- Bendall LJ, Makrynikola V, Hutchinson A, Bianchi AC, Bradstock KF, Gottlieb DJ. Stem cell factor enhances the adhesion of AML cells to fibronectin and augments fibronectin-mediated anti-apoptotic and proliferative signals. Leukemia. 1998; 12 (9):1375-82. PubMedhttps://doi.org/10.1038/sj.leu.2401136Google Scholar
- de la Fuente MT, Casanova B, Garcia-Gila M, Silva A, Garcia-Pardo A. Fibronectin interaction with alpha4beta1 integrin prevents apoptosis in B cell chronic lymphocytic leukemia: correlation with Bcl-2 and Bax. Leukemia. 1999; 13(2):266-74. PubMedhttps://doi.org/10.1038/sj/leu/2401275Google Scholar
- Mudry RE, Fortney JE, York T, Hall BM, Gibson LF. Stromal cells regulate survival of B-lineage leukemic cells during chemotherapy. Blood. 2000; 96(5):1926-32. PubMedGoogle Scholar
- Matsunaga T, Takemoto N, Sato T, Takimoto R, Tanaka I, Fujimi A. Interaction between leukemic-cell VLA-4 and stromal fibronectin is a decisive factor for minimal residual disease of acute myelogenous leukemia. Nat Med. 2003; 9 (9):1158-65. PubMedhttps://doi.org/10.1038/nm909Google Scholar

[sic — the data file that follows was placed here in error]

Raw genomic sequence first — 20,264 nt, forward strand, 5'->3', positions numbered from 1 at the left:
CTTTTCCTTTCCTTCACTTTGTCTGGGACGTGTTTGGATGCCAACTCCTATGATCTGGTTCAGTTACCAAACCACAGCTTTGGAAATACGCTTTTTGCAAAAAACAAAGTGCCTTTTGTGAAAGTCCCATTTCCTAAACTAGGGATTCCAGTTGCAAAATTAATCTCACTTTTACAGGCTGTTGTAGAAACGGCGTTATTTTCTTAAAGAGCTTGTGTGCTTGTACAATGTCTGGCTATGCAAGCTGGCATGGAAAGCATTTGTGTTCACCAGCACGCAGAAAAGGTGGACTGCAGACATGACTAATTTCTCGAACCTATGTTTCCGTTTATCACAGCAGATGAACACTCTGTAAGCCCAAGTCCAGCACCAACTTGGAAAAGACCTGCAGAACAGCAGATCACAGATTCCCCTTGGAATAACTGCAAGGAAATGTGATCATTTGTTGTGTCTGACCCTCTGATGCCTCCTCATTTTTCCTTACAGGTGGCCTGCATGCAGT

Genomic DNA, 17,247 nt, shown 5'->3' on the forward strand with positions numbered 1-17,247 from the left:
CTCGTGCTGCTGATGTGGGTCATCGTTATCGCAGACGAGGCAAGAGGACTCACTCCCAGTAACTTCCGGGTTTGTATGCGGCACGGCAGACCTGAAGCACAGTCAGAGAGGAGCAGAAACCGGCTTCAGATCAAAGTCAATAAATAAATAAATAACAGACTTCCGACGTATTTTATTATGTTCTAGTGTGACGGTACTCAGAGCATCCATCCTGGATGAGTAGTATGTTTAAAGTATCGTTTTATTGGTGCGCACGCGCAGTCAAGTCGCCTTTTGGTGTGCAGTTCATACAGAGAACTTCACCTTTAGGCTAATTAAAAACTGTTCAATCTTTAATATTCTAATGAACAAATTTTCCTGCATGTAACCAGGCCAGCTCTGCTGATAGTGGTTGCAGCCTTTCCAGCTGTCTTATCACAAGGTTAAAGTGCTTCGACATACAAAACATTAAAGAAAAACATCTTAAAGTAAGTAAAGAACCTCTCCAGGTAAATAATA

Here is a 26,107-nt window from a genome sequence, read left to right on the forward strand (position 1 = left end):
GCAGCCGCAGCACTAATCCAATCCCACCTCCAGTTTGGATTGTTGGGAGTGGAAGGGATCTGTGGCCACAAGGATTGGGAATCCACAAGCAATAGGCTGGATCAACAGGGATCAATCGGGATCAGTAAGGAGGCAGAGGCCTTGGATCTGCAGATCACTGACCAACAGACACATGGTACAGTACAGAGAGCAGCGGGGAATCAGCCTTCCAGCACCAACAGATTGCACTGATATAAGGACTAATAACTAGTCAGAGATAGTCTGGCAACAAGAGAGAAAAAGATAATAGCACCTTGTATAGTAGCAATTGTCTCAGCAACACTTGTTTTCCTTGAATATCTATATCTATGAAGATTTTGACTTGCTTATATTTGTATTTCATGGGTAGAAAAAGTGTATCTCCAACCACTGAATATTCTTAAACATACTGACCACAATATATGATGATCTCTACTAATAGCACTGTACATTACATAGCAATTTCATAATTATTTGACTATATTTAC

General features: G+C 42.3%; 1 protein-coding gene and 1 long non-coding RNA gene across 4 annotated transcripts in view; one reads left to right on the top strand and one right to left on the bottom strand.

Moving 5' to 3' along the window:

- Ries C, Loher F, Zang C, Ismair MG, Petrides PE. Matrix metalloproteinase production by bone marrow mononuclear cells from normal individuals and patients with acute and chronic myeloid leukemia or myelodysplastic syndromes. Clin Cancer Res. 1999; 5(5):1115-24. PubMedGoogle Scholar
- Travaglino E, Benatti C, Malcovati L, Della Porta MG, Galli A, Bonetti E. Biological and clinical relevance of matrix metalloproteinases 2 and 9 in acute myeloid leukaemias and myelodysplastic syndromes. Eur J Haematol. 2008; 80 (3):216-26. PubMedhttps://doi.org/10.1111/j.1600-0609.2007.01012.xGoogle Scholar
- Nakahara H, Howard L, Thompson EW, Sato H, Seiki M, Yeh Y. Transmembrane/cytoplasmic domain-mediated membrane type 1-matrix metalloprotease docking to invadopodia is required for cell invasion. Proc Natl Acad Sci USA. 1997; 94(15):7959-64. PubMedhttps://doi.org/10.1073/pnas.94.15.7959Google Scholar